Size change is a theme I use in part because it can touch on all those matters. If people fell in love with each other at one size, what happens if their relationships to each other change? If someone shrinks or grows, or their body’s dimensions change, how does that impact how people perceive them? Does their condition put them or others in danger? If size is power, what happens if that power shifts – and has it shifted the right way? And how does a couple who have undergone or are undergoing size change cope with sex? We take our sizes for granted. They are fundamental to who we are. Change them, and you change how the world sees you, and how you see the world. Ask anyone who’s successfully lost a lot of weight and kept it off.


Along the way, I’ve learned I have an ear for dialects. That inspires me, too. The music of the way people speak in different places has an impact on how they communicate, and that affects stories. Someone in the Appalachian foothills in Ohio will speak differently than someone in the Cleveland area, and someone from northern Indiana will sound different than someone from southern Indiana. Different regions in England have distinctive vocal rhythyms. Liverpudlians have a lilt all their own! The brogues of Scotland and Ireland stem from the same roots, but have branched in very different ways. Understanding that music lets me add depth to characters.



What other interests do you have?

I love genealogy and mythology. I collected comic books for years. I know way too much comic-book and comic-strip trivia. I’m a big fan of M*A*S*H (the TV series) and Doctor Who.


What type of music do you like?

I love female voices and tight harmonies. Celtic Woman is a favorite group, as is Wilson Phillips. I adore Alison Krauss’ musicality and have been a fan of Loreena McKennitt for some time. I love Adele and Sara Bareilles. I also love Irish and other Celtic music, so Mumford and Sons are among my favorites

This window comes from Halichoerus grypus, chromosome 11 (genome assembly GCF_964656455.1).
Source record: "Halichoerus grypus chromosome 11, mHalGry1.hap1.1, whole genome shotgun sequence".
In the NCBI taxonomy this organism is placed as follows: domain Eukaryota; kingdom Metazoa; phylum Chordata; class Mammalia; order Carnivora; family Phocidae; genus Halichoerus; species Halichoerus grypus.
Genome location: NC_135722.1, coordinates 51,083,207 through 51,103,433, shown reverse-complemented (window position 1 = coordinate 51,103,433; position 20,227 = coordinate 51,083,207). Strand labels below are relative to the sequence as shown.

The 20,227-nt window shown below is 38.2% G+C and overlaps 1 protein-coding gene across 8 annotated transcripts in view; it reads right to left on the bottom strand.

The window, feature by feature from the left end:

Have you ever had an incredible vacation you will never forget? If so, tell us about it.

It’s tough for me to choose between two trips. Between them, I traveled through most of the U.S. and encountered elements that have inspired me, ranging from a puppet shop on the east coast to multiple rainbows in the New Mexico sky, and a little motel in Colorado with an owner who loved to decorate cakes. There was a house filled with dolls and black walls and floors, and a beautiful lake with an irate goose. I discovered how good beef can be the farther west I went. I learned the joys of Cincinnati-style chili and how different pizza and hot dogs are between New York and Chicago. There was the night that so many deer nested down by our campsite in New Mexico that we lost count as we got past 40, and the thrill of seeing an eagle soar alongside our car for miles. There was the terror of a semi that tried to run us off the road in Texas, and a family obsessed with making sure we knew how many people in the country music industry they knew


What are some of your favorite movies or books?

In movies, anything with the Marx Brothers, Carole Lombard, Buster Keaton or W.C. Fields; classic Universal horror movies; John Wayne westerns; film noire; and lots of animation. Up, Wall-E and The Croods are among the best movies I’ve ever seen. Oddly, for someone who loved comic books, I’m not that into the movie adaptations of them.


In books, I love Agatha Christie, and all of the books in The Cat Who … series. While Brian Jacques was officially writing for children, his ear for dialects and subtlety of character were unparalleled. Ray Bradbury and Arthur C. Clarke wrote wonderfully, and I loved “The Werewolf Principle” by Clifford Simak. Richard Matheson’s “The Shrinking Man” (the basis of the movie that added “Incredible” to the title) is a touchstone of the genre. Another favorite writer is far more obscure: an author who wrote under the unlikely pen name of Hi Standard, who penned some amazing slow-growth giantess fiction. My favorite Tolkien story is “Farmer Giles of Ham,” which he wrote to let off steam after finishing The Lord of the Rings; it’s a hilarious take on the genre. C. S. Lewis is another favorite. So is George MacDonald, whose retellings of ancient folk tales inspired both Tolkien and Lewis.